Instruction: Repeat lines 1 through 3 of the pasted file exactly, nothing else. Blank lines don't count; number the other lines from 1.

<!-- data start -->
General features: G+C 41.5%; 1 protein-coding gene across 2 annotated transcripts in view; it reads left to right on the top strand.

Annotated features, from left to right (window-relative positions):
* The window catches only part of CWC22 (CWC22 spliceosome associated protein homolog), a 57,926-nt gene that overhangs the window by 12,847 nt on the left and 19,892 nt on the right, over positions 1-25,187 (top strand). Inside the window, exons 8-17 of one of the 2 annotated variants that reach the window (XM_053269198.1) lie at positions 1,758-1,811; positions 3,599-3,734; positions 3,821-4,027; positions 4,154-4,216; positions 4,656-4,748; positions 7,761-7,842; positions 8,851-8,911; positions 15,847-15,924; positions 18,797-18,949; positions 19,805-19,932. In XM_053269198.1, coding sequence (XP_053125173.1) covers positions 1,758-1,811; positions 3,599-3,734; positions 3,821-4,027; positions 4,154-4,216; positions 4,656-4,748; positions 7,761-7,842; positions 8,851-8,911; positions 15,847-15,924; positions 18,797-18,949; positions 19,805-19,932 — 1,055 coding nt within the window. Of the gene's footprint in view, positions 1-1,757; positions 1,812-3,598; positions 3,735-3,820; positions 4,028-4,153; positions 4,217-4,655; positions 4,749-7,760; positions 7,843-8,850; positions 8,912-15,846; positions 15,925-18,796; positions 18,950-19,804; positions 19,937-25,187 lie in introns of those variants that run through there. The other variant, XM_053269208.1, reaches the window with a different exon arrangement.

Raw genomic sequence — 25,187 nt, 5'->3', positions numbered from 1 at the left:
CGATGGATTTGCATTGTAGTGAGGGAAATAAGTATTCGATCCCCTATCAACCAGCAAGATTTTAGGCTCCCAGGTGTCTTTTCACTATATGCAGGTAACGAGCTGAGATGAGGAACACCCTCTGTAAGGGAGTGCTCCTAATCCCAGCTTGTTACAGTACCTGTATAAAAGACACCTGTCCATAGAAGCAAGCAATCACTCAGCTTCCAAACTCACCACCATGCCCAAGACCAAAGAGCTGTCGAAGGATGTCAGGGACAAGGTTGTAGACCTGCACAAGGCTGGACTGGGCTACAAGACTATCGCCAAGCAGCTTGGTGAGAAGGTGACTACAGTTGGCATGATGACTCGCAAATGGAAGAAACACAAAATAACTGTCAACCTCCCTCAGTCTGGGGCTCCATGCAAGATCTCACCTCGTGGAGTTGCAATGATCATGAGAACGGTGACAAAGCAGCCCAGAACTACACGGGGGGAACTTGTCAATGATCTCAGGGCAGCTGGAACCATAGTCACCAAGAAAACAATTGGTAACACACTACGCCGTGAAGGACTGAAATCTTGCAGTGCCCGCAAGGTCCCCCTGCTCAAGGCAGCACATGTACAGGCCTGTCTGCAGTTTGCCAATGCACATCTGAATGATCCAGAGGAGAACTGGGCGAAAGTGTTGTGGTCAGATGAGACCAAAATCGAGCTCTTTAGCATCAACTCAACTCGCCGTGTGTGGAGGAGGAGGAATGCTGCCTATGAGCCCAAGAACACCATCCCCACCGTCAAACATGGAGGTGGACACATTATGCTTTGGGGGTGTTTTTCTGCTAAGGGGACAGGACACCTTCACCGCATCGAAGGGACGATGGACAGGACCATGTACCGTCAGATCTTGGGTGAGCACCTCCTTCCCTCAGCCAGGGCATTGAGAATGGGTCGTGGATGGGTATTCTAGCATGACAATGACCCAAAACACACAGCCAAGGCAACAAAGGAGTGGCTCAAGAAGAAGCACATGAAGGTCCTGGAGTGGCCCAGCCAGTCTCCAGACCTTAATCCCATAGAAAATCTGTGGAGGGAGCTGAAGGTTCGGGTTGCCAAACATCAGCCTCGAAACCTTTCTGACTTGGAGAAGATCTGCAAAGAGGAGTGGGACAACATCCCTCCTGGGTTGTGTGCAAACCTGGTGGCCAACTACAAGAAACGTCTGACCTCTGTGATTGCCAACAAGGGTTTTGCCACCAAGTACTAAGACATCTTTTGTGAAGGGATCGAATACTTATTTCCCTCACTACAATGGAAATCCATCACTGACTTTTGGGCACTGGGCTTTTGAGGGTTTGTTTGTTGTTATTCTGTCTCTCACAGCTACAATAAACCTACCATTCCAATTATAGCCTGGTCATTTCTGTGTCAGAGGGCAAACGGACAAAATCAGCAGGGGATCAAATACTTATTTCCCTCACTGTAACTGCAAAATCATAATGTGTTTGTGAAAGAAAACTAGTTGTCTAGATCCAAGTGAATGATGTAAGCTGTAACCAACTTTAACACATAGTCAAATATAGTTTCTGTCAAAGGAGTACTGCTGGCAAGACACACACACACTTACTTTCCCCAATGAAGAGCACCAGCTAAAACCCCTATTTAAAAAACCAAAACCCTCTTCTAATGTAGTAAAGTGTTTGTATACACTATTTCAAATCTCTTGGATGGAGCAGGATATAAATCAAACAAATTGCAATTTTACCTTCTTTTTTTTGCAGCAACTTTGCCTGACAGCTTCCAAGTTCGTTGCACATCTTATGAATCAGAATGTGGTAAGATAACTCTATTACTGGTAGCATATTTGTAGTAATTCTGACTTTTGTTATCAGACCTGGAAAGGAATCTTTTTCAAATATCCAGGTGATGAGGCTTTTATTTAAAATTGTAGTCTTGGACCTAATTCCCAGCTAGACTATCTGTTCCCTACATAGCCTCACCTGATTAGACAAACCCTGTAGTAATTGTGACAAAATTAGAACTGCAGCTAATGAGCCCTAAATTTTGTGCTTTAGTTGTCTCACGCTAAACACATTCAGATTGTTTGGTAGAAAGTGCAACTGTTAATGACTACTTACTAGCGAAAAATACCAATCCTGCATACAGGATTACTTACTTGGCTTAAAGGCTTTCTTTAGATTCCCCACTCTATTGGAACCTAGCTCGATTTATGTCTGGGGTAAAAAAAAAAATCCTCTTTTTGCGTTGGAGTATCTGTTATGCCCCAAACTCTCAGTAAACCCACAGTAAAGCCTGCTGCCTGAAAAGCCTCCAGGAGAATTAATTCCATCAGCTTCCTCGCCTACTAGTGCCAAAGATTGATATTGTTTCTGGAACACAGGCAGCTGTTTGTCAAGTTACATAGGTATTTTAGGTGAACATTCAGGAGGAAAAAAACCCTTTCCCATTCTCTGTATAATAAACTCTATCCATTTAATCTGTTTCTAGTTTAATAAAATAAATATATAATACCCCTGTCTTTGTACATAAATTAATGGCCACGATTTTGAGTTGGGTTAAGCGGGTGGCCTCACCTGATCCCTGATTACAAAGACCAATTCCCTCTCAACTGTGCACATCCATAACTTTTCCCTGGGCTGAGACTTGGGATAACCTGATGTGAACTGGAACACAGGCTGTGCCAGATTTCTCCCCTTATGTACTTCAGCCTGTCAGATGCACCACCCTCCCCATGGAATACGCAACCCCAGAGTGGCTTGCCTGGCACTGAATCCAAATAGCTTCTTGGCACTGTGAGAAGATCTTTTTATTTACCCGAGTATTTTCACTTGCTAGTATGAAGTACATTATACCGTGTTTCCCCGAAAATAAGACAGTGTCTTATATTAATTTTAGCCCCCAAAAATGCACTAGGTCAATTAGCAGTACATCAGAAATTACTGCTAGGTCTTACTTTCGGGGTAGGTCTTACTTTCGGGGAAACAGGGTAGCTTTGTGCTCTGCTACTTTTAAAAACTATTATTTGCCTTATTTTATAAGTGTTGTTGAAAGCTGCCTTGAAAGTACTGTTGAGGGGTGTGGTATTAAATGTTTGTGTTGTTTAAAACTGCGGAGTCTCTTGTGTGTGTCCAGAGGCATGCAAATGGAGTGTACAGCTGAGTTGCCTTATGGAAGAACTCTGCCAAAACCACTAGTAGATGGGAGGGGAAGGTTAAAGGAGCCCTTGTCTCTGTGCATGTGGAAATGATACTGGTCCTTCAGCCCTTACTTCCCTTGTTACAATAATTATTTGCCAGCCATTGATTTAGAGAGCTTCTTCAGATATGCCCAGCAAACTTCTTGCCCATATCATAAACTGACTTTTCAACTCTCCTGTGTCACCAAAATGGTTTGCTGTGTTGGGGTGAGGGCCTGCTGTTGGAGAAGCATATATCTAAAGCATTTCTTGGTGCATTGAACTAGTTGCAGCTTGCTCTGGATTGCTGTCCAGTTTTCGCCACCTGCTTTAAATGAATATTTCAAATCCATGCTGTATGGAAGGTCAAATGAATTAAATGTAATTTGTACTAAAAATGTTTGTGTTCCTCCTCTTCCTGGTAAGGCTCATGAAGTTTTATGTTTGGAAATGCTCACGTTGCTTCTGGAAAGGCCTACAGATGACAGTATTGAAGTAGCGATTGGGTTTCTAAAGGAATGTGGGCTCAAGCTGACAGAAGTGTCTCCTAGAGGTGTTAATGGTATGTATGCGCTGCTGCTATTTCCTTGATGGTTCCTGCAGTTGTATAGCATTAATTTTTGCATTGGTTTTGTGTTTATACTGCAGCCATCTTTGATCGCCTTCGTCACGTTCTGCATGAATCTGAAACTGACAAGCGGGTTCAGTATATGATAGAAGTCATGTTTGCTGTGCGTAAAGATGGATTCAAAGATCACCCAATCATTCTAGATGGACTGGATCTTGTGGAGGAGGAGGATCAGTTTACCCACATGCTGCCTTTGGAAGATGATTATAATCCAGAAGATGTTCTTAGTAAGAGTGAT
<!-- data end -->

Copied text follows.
General features: G+C 41.5%; 1 protein-coding gene across 2 annotated transcripts in view; it reads left to right on the top strand.

Annotated features, from left to right (window-relative positions):
* The window catches only part of CWC22 (CWC22 spliceosome associated protein homolog), a 57,926-nt gene that overhangs the window by 12,847 nt on the left and 19,892 nt on the right, over positions 1-25,187 (top strand). Inside the window, exons 8-17 of one of the 2 annotated variants that reach the window (XM_053269198.1) lie at positions 1,758-1,811; positions 3,599-3,734; positions 3,821-4,027; positions 4,154-4,216; positions 4,656-4,748; positions 7,761-7,842; positions 8,851-8,911; positions 15,847-15,924; positions 18,797-18,949; positions 19,805-19,932. In XM_053269198.1, coding sequence (XP_053125173.1) covers positions 1,758-1,811; positions 3,599-3,734; positions 3,821-4,027; positions 4,154-4,216; positions 4,656-4,748; positions 7,761-7,842; positions 8,851-8,911; positions 15,847-15,924; positions 18,797-18,949; positions 19,805-19,932 — 1,055 coding nt within the window. Of the gene's footprint in view, positions 1-1,757; positions 1,812-3,598; positions 3,735-3,820; positions 4,028-4,153; positions 4,217-4,655; positions 4,749-7,760; positions 7,843-8,850; positions 8,912-15,846; positions 15,925-18,796; positions 18,950-19,804; positions 19,937-25,187 lie in introns of those variants that run through there. The other variant, XM_053269208.1, reaches the window with a different exon arrangement.